Another important initiative is that of the World Benchmarking Alliance or WBA. Its main aim is to build a movement to measure and incentivise business impact towards a sustainable future that works for everyone. One of its principal aims is to scale up and redirect private capital towards the successful implementation of the Sustainable Development Goals (SDGs) and climate investment. The WBA brings together a broad range of stakeholders from the world of finance (including Aviva, ABN Ambro, Allianz Global Investors, and Bridges Fund Management, NGOs (including Oxfam and WWF) and government. Its strategy is to develop a benchmark index that will compare private sector companies and financial institutions progress on the SDGs across a range of policy areas including financial systems, decarbonisation and energy, and agriculture and food.

Corporate Citizenship has argued that if the benchmark index takes off it could shake up the investment community. And indeed the investment community does need to be shaken up very rapidly if we are to effectively tackle the climate emergency and build a more sustainable world. Data from the Menzies Australia Institute shows that 93 per cent of institutional investors report that climate change has still not been priced into key global financial markets as an investment risk. This includes investments in fossil fuel companies whose balance sheets contain stranded assets such as oil and coal reserves which can never be realised if we are to meet the agreed global agreements on greenhouse gas emissions.

To sum up, there is no doubt that the global financial system has a key role to play in efforts to tackle the climate emergency and build a more sustainable world. We have noted some promising initiatives with regard to this. But there is still so much that needs to be done. The United Nations Environment Programme has spoken out on the limited progress on sustainable finance to address the climate emergency. What is required is a cultural change away from short term financial gain, what the outgoing Governor of the Bank of England Mark Carney has called the tragedy of the horizon, What is need is a more holistic and systems based approach to the relationship between finance and the world we live in. We need an end to investment that damages both people and planet. To put it simply: the first rule of capitalism is Do not kill your customers!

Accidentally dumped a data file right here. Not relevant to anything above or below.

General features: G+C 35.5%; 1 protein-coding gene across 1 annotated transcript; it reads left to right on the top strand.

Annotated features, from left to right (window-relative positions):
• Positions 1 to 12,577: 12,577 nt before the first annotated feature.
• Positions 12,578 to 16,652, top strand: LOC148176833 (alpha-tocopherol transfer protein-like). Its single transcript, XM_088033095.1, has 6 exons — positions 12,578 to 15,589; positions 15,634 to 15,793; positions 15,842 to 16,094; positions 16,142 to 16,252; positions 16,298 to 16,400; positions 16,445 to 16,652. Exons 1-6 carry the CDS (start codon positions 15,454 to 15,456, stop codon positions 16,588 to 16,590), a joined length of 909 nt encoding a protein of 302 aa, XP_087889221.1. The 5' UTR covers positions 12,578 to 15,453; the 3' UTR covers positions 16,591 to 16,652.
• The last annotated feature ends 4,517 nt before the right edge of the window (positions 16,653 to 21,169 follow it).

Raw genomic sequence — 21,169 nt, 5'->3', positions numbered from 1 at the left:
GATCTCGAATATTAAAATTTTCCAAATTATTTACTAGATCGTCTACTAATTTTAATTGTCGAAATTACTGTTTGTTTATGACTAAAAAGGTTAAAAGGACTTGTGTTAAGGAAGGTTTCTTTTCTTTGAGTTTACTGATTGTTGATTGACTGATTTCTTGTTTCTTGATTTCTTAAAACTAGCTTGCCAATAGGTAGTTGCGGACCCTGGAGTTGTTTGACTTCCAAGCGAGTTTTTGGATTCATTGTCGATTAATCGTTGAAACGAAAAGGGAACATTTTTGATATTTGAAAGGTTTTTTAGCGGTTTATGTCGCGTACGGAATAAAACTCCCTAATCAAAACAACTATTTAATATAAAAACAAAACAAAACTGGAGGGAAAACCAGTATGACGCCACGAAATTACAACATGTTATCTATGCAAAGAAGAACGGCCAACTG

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  • Comments Off on A Visit to the DH Lawrence Ranch

Professor Ros Wade and Dr Hugh Atkinson visited the DH Lawrence Ranch in New Mexico. The following piece by Ros appeared in the University of New Mexico website.

A Visit to the DH Lawrence Ranch in Taos, NM,-nm.html

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  • Comments Off on Debating Brexit and the UN Sustainable Development Goals at London South Bank University

In the first week of April, the Sustainability Research Group: Policy, Practice, Pedagogy at London South Bank University, UK held its third Round Table evening in its series of events to present and debate research on the UN’s Sustainable Development Goals (SDGs) that is undertaken by its members.

Prof Ros Wade

Prof Ros Wade gave a warm welcome to the audience whilst offering a brief summary of the work of the Sustainability Research Group. The Round Table was  ably chaired by Ms. Lynn Vickery who introduced the topic for the evening’s event. Lynn then presented the panellists who were invited to respond to the research presented by Dr. Alex Mifsud. The rich and diverse backgrounds of the three panellists  augured well for a healthy debate.  These were: Ms. Emily Auckland, Network Director at UK Stakeholders for Sustainable Development (UKSSD); Dr. Jenneth Parker, Research Director at the Schumacher Institute; and Mr. Graham Petersen, secretary of the Greener Jobs Alliance.

Lynn Vickery
Dr Alex Mifsud